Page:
I spent a few minutes trying to discern why it was so darn hard to type an em dash in one of my GitHub issues, when Googling found me:
Hold down one of the Alt keys and type on the numeric keypad: 0150 for an en dash or 0151 for an em dash.
Oh... so that's why most people don't know the difference between an em and en-dash—it's so hard to type one, much easier to just put a few dashes in --- ... Anyways, on my Mac, I'm used to Shift + Option + dash for em, or Option + dash for en, but we're getting off the point.
I started searching for replacements for the apps I use on a daily basis at this point.
The search had, shall we say, mixed results. Chromium is a decent browser, and it comes with the Pi. I had no real qualms there, besides the fact that Google probably still finds ways to track my every move with it.
And I found VSCodium to be a decent (if slightly overweight, IMO) code editor to replace my preferred editor, Sublime Text 3. Note that Sublime Text 3 does have a Linux release, just not for ARM64. Maybe that will change someday.
In fact, that's a theme I ran into a lot—many apps I use regularly have a full-fledged Linux version, but precious few would compile on ARM64.
Anyways, I tried (and failed) to compile Dropbox on the Pi OS beta, so I instead installed Rclone, which I use for so many different purposes now I should probably donate towards making it a sustainable project—so I did!.
For email, Evolution was fairly lightweight and I liked that it was more a trimmed-down app like macOS Mail, without all kinds of fancy doodads that get in the way of me just managing email.
The Pi OS Terminal is an adequate (if even more sparsely-featured) CLI utility, though I missed the ability to easily manage profiles and the environment via the Terminal preferences itself.
And Pidgin works great on the Pi and I've always switched between it and LimeChat for IRC communications.
At this point, I could already do a bunch of my open source and infra work without much hindrance, outside of not being able to find pre-built
arm64 Docker images for some of my projects.
However, from this point forward, I started bumping into issue after issue:
Step 4: You can't have it
I realized that there are a ton of little things that I do on my Mac that I either could not do on the Pi, or could do but in a much less pleasant way.
For example, I use Reeder to quickly browse through a few dozen RSS feeds I follow each morning... and having to use a web UI for that purpose was off-putting. I couldn't find any feed reader that works with Feedly that would compile on ARM64 :(
Also, love it or hate it, I use Twitter heavily. I found and could install Cawbird, which—credit to the maintainers—is a wholly adequate Twitter app. But I had two problems with it:
- I kept running into transient errors almost the whole time I used it
- I had to install it with Snap. Which meant I had to install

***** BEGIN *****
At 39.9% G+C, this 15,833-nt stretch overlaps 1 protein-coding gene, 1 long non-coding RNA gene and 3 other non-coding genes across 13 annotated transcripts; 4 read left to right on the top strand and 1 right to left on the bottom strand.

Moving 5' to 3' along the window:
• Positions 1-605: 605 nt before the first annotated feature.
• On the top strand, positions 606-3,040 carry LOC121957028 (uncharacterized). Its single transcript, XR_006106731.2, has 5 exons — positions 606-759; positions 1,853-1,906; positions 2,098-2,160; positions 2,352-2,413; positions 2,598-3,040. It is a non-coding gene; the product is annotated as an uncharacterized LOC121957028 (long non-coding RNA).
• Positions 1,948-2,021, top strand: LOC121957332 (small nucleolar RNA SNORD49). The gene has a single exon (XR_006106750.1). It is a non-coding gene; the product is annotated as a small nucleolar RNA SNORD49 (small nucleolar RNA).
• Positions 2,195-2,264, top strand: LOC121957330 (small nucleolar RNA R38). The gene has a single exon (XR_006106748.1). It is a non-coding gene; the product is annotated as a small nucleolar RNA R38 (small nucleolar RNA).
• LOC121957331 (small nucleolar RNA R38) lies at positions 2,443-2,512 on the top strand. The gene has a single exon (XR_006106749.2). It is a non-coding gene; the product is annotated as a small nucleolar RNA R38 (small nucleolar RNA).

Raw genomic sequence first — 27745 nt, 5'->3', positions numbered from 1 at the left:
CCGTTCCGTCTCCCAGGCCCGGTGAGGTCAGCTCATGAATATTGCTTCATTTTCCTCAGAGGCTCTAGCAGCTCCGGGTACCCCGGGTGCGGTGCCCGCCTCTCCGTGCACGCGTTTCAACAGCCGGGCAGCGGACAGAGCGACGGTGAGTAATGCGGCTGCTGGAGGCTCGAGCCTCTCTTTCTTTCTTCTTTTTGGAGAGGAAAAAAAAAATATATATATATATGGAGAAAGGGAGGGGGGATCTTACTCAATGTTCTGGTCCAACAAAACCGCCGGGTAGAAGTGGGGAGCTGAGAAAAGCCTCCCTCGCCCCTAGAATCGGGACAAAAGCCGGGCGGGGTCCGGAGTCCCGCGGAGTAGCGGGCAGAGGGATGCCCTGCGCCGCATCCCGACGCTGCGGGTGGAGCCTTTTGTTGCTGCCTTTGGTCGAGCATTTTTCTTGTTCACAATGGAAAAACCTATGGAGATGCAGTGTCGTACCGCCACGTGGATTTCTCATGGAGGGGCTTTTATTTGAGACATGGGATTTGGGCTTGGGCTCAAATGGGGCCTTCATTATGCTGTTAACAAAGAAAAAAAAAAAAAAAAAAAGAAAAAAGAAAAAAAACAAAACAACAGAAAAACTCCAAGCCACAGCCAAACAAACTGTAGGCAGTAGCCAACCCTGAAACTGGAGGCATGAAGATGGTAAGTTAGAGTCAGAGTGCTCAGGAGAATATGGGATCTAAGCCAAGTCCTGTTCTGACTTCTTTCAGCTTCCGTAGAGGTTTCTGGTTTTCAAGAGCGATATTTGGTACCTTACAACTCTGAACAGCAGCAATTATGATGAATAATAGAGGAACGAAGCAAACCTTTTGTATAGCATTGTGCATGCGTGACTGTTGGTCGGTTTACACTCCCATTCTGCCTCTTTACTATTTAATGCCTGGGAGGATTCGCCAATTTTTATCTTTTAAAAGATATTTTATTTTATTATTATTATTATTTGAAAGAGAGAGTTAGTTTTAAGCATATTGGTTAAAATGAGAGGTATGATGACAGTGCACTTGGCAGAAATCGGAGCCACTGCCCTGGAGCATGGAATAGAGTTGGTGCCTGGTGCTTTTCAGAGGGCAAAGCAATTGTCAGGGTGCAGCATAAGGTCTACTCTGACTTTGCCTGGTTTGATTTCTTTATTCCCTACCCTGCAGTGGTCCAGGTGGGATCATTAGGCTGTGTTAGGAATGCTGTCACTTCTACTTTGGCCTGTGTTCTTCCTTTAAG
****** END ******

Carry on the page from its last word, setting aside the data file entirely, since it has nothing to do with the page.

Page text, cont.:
snapd, then reboot the Pi.
I won't dig into Snap here, but I guess one point I should make is that for almost every piece of software I wanted to use, I had to spend a lot of time just trying to find any that would work on Linux—then narrowing that to 'on Linux ARM64'. And then I had to usually spend a few minutes compiling it from source, placing my own shortcuts on the system (so I wouldn't have to open a Terminal every time I wanted to check Twitter), etc.
All of these issues (4K difficulties, having to compile apps, not finding apps) are exacerbated by the fact that the Pi runs on ARM, but it is still a problem in the wider Linux ecosystem.
I am definitely not denigrating the great work done by countless open source software developers who build apps for Linux. Not only are they typically not compensated fairly for the amount of great work they do, they do not have the benefit of a corporation assisting them with great development resources, hardware to test on, etc. It's amazing to me that software like GIMP, Blender, Cawbird, et all have the staying power they've had over the past decade or more.
But until we can find ways to entice people and teams who have the time and resources to build more usable and accessible software on Linux, it's never going to be the fabled 'year of the Linux Desktop'.
Step 5: Multimedia is hard
As the day wore on, I thought I'd see if I could do some of the A/V work I needed to do to produce the video linked earlier in this post on the Pi. There are some open source editors like Kdenlive and OpenShot, and of course there are venerable stalwarts in the open source A/V realm like VLC and FFmpeg (both pre-installed on the Pi).
But unlike iMovie, or even more complex apps like Final Cut Pro X or Adobe Premiere Pro, these apps have a long way to go before they are 'pick up and go' usable. I didn't get the time to review editing suites fully because I was hindered at the beginning just trying to get my audio and video devices working correctly.